Both comparative law and family law only relatively recently established themselves as academic and teaching subjects. The combination of the two, comparative family law, unsurprisingly has not made it unto most university curricula (yet). However, in a globalising world, fundamentally similar issues in family law often will arise in societies and jurisdictions at similar times, prompted by social change and scientific/medical advances. By mapping the legal developments in other jurisdictions in their societal context and analysing the policies behind these developments as well as their efficacy, comparative family law can contribute greatly to the understanding of one’s own law and the ability to critically engage with it, to dealing with unfamiliar family constructs in cross-border situations, and to law reform discussions more broadly. This chapter therefore argues that comparative family law ought to be a part of comprehensive university education in family law and shows different ways in which this can be achieved.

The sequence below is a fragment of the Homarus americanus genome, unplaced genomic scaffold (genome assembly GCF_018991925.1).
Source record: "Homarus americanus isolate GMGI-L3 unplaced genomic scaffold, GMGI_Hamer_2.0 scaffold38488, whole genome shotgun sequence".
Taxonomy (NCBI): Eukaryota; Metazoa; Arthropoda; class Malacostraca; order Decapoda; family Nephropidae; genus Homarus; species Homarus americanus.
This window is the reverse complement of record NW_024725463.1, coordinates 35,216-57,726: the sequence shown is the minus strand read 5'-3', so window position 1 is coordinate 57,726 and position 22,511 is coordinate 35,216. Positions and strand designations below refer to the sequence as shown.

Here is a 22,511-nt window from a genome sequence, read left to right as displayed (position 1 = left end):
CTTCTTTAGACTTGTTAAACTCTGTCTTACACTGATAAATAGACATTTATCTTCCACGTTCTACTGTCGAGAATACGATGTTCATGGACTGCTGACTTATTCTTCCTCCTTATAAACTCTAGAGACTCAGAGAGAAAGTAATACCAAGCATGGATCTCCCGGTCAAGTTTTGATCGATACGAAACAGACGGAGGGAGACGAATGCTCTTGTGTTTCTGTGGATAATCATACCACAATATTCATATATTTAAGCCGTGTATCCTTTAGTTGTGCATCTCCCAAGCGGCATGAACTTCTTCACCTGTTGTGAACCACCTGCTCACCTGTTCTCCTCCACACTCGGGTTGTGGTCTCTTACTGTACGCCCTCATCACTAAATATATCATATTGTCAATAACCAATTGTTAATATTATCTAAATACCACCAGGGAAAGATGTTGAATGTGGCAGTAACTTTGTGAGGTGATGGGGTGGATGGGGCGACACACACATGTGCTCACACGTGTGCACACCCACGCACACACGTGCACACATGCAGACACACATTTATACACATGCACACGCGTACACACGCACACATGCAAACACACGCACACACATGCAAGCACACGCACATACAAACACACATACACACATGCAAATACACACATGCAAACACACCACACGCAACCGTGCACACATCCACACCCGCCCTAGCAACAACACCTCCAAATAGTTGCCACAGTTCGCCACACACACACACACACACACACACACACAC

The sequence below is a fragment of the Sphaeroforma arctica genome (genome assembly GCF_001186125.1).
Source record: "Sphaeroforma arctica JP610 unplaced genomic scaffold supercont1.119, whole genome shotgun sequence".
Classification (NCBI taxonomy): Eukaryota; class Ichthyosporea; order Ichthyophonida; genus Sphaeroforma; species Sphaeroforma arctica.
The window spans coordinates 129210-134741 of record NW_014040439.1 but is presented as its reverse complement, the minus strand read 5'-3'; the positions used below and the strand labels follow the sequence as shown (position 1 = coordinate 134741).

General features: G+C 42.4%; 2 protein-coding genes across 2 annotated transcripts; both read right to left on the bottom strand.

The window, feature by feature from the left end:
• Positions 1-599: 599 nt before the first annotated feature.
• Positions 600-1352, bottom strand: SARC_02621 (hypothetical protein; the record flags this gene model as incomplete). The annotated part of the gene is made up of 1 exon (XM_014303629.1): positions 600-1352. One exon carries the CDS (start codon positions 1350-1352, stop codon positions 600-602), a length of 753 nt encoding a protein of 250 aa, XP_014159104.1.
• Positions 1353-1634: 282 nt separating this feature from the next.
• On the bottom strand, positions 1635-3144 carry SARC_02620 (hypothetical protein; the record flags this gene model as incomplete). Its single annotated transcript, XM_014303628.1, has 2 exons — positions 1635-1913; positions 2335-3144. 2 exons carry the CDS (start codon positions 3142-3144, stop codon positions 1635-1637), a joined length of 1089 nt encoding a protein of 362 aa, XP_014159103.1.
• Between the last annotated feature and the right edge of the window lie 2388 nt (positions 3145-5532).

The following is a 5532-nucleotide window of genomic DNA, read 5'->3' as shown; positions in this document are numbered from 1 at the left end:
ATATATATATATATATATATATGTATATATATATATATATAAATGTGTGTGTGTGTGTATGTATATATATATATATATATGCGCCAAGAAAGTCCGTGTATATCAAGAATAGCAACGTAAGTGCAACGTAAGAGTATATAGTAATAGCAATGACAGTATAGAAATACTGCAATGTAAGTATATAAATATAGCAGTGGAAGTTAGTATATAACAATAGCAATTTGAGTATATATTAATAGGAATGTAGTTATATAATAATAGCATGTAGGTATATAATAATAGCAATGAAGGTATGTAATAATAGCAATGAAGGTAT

|Title of host publication||Teaching Family Law : Refections on Pedagogy and Practice|
|Number of pages||15|
|Publication date||25 Aug 2023|
|Publication status||Published - 25 Aug 2023|